Friday, February 13, 2015


A very strange play on and by women


The ternary structure and motif of the play is fascinating or even mesmerizing. It should make this play or this life spin like a top and yet it does not really move. And that is the mystery of the play itself. Three seems to become a curse. The language is extremely repetitive with a great number of pairs and triplets and at times structures of four elements.

“We had a beautiful red and white bungalow on a beautiful beach by a beautiful bay.”

You have the three “beautiful” but also the there adjectives “beautiful red and white” and the three nouns in “b”: “bungalow,” “beach” and “bay.” This music is then amplified with modulations in the next lines.

“A dilapidated old bungalow in New Jersey on a dirty beach of a dirty polluted bay.”
“My father bought a great big red and white boat with a great big windshield and a great big motor.”

The three examples here are practically one after the other within ten or twelve lines.

The three sisters are like Shakespeare’s famous three weird sisters. They have like a magic that becomes a curse. Elizabeth, Gloria and Muriel, ordered like that according to their age can either be children with their father, or grown ups at their real age in the action, but what action? The play itself is the intertwining, at times overlapping association of three media: We can hear the recording qualified as “poverty tape,” watch the images on the screen at the back of the stage from a 16 mm projector of films that were made by some uncle and that show the past, and finally the action on the stage itself and the three sisters constantly shifting from the present to the past and vice versa, present or past they just tell.

The quotations I have given are at an essential moment when the three sisters remember their father in that bungalow on a  beach who renovated an old boat. The text tells us it took him three years, three summers to restore it to an acceptable shape. Yet on that third summer he tried to sail it and it took on water and sank, till eventually the next summer when the father would work on it again.

If we take this story of the boat we can consider it represents life and that people are engaged in such a life without any possible escape from or change in their routines, in their lots. That is the curse of permanence in this life. So the ternary motif, structure and language can evoke a top spinning but it is spinning all the time and forever without the slightest change, the slightest movement from one spot where it seems to be glued. That’s the vision of this life given by the play. It is in no way Indian per se, or even feminine per se. It is the fate of all people, male or female, Indian or not, who take life as a routine, and the vision seems to imply that life is always a routine, an unchanging repetitive predesigned and pre-digested sequence of events. In this play the permanent pattern giving character seems to be the father, though we could also consider it is the poverty recorded on the tape that is playing behind. It is difficult to really imagine what the play would be if it were performed. The text itself is far from being clear enough to “see” the production we could have on a stage. In fact we may think the poverty tape continues all along and yet we do not have the full tape, just one excerpt at the beginning and the stage direction (Poverty tape continues.) And that is all.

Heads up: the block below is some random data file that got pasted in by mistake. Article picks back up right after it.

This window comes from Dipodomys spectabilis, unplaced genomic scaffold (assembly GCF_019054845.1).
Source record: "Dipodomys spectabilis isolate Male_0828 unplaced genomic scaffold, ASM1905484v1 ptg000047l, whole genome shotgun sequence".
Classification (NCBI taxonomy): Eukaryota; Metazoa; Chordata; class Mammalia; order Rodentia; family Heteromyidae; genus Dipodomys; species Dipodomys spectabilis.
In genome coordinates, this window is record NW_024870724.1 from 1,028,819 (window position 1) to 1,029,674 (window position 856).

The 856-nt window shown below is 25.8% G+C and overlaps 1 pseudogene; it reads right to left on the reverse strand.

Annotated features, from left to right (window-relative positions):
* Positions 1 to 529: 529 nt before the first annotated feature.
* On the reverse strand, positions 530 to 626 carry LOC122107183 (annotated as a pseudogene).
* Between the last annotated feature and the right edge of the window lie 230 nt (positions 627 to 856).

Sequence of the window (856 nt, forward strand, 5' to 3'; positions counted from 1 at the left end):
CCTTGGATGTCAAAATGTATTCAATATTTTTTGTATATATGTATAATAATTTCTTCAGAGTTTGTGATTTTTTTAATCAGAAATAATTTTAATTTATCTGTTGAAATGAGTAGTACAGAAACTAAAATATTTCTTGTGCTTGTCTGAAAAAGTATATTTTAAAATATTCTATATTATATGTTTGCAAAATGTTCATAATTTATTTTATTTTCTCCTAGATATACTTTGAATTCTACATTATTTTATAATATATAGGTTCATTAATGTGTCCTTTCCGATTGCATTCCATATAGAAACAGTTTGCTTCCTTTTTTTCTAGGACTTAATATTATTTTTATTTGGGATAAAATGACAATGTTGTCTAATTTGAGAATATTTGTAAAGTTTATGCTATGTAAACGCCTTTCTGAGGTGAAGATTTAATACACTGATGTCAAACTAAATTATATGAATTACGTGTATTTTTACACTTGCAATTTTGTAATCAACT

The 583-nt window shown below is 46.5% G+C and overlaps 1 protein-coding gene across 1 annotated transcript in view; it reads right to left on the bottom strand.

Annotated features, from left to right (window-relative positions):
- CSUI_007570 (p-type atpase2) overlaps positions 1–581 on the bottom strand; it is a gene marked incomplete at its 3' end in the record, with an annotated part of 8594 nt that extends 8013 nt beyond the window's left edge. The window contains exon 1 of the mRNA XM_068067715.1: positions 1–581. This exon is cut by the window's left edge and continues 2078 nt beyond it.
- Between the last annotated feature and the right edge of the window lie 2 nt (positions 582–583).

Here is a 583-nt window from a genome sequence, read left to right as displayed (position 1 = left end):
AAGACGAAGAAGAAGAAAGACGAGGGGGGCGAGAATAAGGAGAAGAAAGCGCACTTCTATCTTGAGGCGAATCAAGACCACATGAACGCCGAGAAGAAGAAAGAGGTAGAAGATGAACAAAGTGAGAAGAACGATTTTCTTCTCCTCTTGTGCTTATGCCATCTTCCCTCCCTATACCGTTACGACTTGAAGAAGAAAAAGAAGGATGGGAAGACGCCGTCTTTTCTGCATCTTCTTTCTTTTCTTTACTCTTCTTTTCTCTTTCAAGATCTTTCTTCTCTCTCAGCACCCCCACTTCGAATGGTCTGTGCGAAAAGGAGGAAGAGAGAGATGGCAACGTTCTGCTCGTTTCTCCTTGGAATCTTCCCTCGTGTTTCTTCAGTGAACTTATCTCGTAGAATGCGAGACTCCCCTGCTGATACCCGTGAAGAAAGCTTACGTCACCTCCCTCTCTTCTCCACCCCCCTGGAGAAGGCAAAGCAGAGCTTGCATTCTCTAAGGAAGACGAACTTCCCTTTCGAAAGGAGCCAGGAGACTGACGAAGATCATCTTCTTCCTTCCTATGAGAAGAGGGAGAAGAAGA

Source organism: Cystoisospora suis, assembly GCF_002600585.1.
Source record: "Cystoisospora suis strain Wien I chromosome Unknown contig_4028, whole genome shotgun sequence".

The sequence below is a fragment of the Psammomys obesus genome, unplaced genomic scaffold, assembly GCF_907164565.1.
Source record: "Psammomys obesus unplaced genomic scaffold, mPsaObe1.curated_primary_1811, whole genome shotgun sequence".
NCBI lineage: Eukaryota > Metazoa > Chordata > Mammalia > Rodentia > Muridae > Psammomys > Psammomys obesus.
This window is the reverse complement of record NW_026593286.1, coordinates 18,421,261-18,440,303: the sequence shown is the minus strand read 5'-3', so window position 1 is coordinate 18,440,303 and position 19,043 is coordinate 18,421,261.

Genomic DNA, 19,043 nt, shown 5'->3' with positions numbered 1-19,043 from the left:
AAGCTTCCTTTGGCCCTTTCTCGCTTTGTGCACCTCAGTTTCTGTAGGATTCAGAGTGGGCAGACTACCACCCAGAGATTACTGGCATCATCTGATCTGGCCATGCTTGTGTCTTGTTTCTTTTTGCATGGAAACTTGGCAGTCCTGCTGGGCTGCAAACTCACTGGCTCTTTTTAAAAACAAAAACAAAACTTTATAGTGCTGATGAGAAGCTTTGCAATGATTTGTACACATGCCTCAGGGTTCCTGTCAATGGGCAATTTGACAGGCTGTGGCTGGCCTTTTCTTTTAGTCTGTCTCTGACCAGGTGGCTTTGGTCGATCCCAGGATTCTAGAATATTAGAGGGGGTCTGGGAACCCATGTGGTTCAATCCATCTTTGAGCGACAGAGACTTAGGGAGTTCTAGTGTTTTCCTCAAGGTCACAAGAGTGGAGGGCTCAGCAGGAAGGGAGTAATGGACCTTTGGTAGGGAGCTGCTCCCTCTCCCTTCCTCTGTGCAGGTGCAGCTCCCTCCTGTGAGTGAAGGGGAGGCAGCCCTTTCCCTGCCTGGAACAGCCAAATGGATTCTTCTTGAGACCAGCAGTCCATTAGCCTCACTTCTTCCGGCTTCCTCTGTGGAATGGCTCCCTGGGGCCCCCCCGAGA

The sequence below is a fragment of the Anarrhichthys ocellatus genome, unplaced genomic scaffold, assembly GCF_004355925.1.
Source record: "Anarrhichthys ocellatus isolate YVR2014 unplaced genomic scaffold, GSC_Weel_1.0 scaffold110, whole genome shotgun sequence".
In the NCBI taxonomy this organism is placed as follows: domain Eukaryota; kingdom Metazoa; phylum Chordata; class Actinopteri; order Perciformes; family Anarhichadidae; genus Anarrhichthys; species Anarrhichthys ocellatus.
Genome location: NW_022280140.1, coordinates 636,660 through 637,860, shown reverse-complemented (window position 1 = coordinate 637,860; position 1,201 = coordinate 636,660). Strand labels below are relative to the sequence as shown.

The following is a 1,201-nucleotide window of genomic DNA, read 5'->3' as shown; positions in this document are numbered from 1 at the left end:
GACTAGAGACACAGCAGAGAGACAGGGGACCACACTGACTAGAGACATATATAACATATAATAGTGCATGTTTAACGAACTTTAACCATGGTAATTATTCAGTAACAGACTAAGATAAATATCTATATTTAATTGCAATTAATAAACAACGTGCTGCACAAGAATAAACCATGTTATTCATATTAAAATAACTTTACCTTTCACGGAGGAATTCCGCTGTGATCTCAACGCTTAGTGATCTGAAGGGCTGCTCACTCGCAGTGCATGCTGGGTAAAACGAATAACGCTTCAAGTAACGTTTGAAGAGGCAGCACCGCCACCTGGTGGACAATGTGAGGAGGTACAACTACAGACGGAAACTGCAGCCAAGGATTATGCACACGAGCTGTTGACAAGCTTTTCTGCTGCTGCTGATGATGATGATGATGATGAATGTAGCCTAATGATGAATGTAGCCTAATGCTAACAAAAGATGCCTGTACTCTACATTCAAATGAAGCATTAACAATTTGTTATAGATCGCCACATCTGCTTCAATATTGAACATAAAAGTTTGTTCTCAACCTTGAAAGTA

That tape tells us two girls are 13 and 15 and we can guess from the play that the third one who is called a baby is a lot younger. Gloria is keen on saying she is not the eldest but only the second, whereas Muriel is supposed to be the youngest. But that poverty tape is not really about poverty but about teenagers who want a dime for some machine to make 60 cents  with the two quarters they seem to already have. It sounds a lot more childish than poor.

Altogether this play is a mystery as for its feminine or its Indian dimensions. We are dealing with three girls who are absolutely contemplative in front of the world, which may be a characteristic of any young teenager who has not been able to have great contact with the outside world, who has been sort of locked up in her (and it might be his) family.


Comments: Post a Comment

<< Home

This page is powered by Blogger. Isn't yours?